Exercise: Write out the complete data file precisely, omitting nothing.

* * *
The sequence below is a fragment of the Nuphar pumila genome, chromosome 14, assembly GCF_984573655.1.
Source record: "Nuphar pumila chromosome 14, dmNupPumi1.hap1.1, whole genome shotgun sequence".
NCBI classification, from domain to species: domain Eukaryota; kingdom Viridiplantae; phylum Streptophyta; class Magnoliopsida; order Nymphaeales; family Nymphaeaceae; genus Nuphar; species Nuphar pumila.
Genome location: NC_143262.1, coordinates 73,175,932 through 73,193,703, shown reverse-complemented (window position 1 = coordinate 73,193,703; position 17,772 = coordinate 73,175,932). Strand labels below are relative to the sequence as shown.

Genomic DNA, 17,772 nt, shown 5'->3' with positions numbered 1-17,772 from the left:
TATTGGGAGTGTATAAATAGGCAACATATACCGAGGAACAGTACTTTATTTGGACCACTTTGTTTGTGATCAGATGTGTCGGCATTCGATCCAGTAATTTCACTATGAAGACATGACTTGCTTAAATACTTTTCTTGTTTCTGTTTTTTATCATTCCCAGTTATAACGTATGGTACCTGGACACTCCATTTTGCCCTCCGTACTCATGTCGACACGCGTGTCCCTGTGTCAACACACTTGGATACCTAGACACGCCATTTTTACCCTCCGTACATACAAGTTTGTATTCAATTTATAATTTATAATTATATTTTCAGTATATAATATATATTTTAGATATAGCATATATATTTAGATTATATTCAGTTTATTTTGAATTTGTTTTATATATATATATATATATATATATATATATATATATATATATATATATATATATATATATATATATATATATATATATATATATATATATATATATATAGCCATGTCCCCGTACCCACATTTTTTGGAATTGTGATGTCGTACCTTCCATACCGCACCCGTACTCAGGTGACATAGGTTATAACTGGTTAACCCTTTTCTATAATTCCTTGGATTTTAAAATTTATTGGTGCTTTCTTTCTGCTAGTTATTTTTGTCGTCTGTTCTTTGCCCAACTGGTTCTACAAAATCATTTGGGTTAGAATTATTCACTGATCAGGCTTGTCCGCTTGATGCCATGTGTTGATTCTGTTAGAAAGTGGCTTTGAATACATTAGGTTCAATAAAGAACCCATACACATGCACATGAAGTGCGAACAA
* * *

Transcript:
The sequence below is a fragment of the Nuphar pumila genome, chromosome 14, assembly GCF_984573655.1.
Source record: "Nuphar pumila chromosome 14, dmNupPumi1.hap1.1, whole genome shotgun sequence".
NCBI classification, from domain to species: domain Eukaryota; kingdom Viridiplantae; phylum Streptophyta; class Magnoliopsida; order Nymphaeales; family Nymphaeaceae; genus Nuphar; species Nuphar pumila.
Genome location: NC_143262.1, coordinates 73,175,932 through 73,193,703, shown reverse-complemented (window position 1 = coordinate 73,193,703; position 17,772 = coordinate 73,175,932). Strand labels below are relative to the sequence as shown.

Genomic DNA, 17,772 nt, shown 5'->3' with positions numbered 1-17,772 from the left:
TATTGGGAGTGTATAAATAGGCAACATATACCGAGGAACAGTACTTTATTTGGACCACTTTGTTTGTGATCAGATGTGTCGGCATTCGATCCAGTAATTTCACTATGAAGACATGACTTGCTTAAATACTTTTCTTGTTTCTGTTTTTTATCATTCCCAGTTATAACGTATGGTACCTGGACACTCCATTTTGCCCTCCGTACTCATGTCGACACGCGTGTCCCTGTGTCAACACACTTGGATACCTAGACACGCCATTTTTACCCTCCGTACATACAAGTTTGTATTCAATTTATAATTTATAATTATATTTTCAGTATATAATATATATTTTAGATATAGCATATATATTTAGATTATATTCAGTTTATTTTGAATTTGTTTTATATATATATATATATATATATATATATATATATATATATATATATATATATATATATATATATATATATATATATATATATATATATATATATATATAGCCATGTCCCCGTACCCACATTTTTTGGAATTGTGATGTCGTACCTTCCATACCGCACCCGTACTCAGGTGACATAGGTTATAACTGGTTAACCCTTTTCTATAATTCCTTGGATTTTAAAATTTATTGGTGCTTTCTTTCTGCTAGTTATTTTTGTCGTCTGTTCTTTGCCCAACTGGTTCTACAAAATCATTTGGGTTAGAATTATTCACTGATCAGGCTTGTCCGCTTGATGCCATGTGTTGATTCTGTTAGAAAGTGGCTTTGAATACATTAGGTTCAATAAAGAACCCATACACATGCACATGAAGTGCGAACAA